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Monday, October 7, 2013

Exhaled NO levels and blood eosinophil counts independently associate with wheeze and asthma events

Eosinophils and exhaled Nitric Oxide (NO) levels are prominent features of asthma.  It is known that both exhaled NO and blood eosinophil counts (B-Eos) are markers of local and systemic eosinophil inflammation respectively, and are elevated in patients with the disease. However, little is known about the association of these markers with wheeze and asthma events.  Malinovschi et al [J Allergy Clin Immunol 2013; 132(4):821-827] examined subjects from National Health and Nutrition Examination Survey 2007-2008 and 2009-2010 to determine individual and independent B-Eos and Fraction of Exhaled Nitric Oxide (FENO) levels in relation to wheeze, asthma diagnosis, and asthma events.

From the cross sectional study, 12,408 subjects ranging from 6-80 years old were selected who had FENO measurements and blood differential counts.  The authors report that the prevalence of current asthma and wheeze increased progressively with FENO values and B-Eos values.  Furthermore, there was an increase in asthma attacks and asthma related ED visits which associated with an increase in both FENO and B-Eos respectively. While intermediate or high FENO and B-Eos levels were independently associated with having asthma, wheeze, and asthma attacks, only the B-Eos values were independently associated with asthma-related ED visits. 

Malinovschi explains that these 2 markers cannot be used interchangeably but rather in combination due to the finding that the correlation between the markers is weak. This indicates that they represent 2 different inflammatory pathways with separate trigger mechanisms, contrary to previous thought.  The B-Eos levels associated with asthma-related ED visits, which is in-line with recent findings that eosinophilic asthma patients receiving anti-IL-5 treatment have a reduction in severe asthma symptoms. Whereas FENO values appear to precede moderate but not severe asthma exacerbations and signal local IL-4/IL-13 mediated mechanisms in bronchial mucosa that are triggered by aeroallergen exposure.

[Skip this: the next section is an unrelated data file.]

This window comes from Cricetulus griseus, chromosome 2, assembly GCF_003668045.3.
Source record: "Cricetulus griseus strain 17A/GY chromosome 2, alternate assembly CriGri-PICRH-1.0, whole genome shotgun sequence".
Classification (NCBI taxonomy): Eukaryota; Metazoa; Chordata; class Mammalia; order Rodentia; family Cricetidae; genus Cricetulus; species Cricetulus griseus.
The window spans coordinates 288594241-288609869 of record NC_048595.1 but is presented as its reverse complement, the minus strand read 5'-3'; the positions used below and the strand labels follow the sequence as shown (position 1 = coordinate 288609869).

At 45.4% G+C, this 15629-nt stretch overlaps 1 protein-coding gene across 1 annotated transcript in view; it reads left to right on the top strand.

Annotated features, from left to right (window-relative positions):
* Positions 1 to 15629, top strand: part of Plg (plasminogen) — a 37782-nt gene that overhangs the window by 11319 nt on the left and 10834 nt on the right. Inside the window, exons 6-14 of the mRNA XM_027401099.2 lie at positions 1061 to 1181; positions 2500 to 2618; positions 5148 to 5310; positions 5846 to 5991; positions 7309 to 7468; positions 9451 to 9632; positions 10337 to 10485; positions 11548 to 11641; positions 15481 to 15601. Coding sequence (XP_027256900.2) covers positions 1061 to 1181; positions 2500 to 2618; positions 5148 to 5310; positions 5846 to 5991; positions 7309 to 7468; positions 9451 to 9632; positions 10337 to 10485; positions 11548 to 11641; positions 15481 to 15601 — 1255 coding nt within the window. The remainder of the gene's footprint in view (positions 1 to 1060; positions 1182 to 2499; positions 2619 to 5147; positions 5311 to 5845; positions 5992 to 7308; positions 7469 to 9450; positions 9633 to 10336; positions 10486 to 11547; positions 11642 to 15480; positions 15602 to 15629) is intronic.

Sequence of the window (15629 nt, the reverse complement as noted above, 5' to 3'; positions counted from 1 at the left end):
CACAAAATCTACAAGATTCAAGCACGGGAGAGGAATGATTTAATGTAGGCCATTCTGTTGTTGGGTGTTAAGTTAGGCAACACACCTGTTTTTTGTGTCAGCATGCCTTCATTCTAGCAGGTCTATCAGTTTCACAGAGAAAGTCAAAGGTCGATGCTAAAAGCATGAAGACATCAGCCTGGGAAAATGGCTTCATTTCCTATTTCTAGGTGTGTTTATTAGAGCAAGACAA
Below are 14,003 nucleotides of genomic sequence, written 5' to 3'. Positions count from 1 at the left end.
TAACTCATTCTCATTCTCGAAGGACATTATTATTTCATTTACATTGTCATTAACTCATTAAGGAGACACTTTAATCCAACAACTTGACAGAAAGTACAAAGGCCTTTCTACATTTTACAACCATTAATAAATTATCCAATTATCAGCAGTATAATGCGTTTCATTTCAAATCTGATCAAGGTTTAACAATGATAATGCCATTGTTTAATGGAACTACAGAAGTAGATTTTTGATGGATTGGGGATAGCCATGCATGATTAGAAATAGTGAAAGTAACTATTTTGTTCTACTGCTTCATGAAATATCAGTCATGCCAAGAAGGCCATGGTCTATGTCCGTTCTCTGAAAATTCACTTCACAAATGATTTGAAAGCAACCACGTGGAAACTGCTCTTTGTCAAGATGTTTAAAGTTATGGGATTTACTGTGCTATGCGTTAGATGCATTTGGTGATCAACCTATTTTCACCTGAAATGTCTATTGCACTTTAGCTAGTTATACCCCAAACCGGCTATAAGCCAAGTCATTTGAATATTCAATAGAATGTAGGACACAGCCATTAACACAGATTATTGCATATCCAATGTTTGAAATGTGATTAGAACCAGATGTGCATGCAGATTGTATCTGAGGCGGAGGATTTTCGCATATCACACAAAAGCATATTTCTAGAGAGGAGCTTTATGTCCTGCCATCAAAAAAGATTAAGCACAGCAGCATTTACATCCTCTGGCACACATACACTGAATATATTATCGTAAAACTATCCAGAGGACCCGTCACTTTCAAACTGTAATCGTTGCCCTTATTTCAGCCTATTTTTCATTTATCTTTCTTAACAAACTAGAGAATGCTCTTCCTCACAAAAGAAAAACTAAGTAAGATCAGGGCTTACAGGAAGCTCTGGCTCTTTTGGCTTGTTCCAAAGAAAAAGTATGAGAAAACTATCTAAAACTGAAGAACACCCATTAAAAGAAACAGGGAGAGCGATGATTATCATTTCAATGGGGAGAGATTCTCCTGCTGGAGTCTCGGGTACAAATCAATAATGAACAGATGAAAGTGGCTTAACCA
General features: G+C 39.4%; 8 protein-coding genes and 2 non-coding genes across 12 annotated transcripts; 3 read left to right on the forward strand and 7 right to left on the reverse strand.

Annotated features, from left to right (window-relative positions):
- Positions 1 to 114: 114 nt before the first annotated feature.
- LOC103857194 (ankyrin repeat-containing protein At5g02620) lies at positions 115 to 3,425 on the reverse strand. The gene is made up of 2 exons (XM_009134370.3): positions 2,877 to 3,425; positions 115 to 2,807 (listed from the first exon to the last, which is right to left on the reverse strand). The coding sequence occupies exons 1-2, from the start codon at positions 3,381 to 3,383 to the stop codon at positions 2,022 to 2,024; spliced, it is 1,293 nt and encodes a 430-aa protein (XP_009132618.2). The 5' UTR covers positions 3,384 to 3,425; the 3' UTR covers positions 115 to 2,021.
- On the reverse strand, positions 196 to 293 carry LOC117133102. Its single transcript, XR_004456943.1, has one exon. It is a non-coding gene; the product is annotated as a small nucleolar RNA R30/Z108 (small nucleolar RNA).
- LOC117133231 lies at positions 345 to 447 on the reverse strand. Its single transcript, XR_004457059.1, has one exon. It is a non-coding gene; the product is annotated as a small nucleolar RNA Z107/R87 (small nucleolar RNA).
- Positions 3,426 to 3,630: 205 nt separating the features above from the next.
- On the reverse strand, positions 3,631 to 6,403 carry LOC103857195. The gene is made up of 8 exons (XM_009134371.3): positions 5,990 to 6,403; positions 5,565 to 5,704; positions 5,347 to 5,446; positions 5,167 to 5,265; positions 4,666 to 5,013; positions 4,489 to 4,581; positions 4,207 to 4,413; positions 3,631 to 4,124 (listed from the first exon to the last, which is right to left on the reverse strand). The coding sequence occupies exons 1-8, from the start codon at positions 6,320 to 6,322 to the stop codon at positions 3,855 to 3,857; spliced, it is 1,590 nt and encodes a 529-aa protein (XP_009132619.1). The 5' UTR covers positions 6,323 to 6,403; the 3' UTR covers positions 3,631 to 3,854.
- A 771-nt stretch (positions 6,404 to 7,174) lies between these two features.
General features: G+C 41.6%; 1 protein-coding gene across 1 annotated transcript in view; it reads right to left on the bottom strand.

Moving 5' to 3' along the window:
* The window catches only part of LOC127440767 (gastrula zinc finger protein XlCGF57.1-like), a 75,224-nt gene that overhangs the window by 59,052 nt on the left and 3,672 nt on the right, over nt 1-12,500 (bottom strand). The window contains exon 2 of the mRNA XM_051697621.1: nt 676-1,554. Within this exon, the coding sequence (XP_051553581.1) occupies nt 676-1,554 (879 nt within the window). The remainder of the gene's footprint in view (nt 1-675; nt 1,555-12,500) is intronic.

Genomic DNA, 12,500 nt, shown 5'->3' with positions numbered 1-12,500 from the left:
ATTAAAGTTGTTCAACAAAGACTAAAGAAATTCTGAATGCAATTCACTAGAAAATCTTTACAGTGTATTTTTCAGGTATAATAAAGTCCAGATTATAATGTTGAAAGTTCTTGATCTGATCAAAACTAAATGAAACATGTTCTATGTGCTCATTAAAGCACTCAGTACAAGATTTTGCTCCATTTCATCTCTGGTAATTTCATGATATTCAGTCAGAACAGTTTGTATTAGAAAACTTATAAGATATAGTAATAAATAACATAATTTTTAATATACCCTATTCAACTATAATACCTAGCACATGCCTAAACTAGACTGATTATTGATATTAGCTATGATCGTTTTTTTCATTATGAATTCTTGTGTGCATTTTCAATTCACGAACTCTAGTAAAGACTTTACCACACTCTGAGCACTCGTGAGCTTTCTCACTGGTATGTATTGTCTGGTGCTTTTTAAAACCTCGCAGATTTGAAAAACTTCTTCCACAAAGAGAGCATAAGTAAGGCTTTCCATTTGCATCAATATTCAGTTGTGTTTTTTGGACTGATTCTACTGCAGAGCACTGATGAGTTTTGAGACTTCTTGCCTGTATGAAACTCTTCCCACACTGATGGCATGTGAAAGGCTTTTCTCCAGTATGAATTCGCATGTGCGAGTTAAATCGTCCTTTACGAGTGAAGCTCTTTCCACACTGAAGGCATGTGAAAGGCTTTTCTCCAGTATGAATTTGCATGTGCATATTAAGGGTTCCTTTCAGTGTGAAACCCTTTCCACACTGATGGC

The authors conclude that both local and systemic Th2 cytokine-driven mechanisms, partly with different triggers, are involved in eosinophilic asthma, suggesting a double-hit mechanism for the development of respiratory symptoms and asthma.   The clinical significance of assessing both of these components for individualizing treatment warrants further study.

1 comment:

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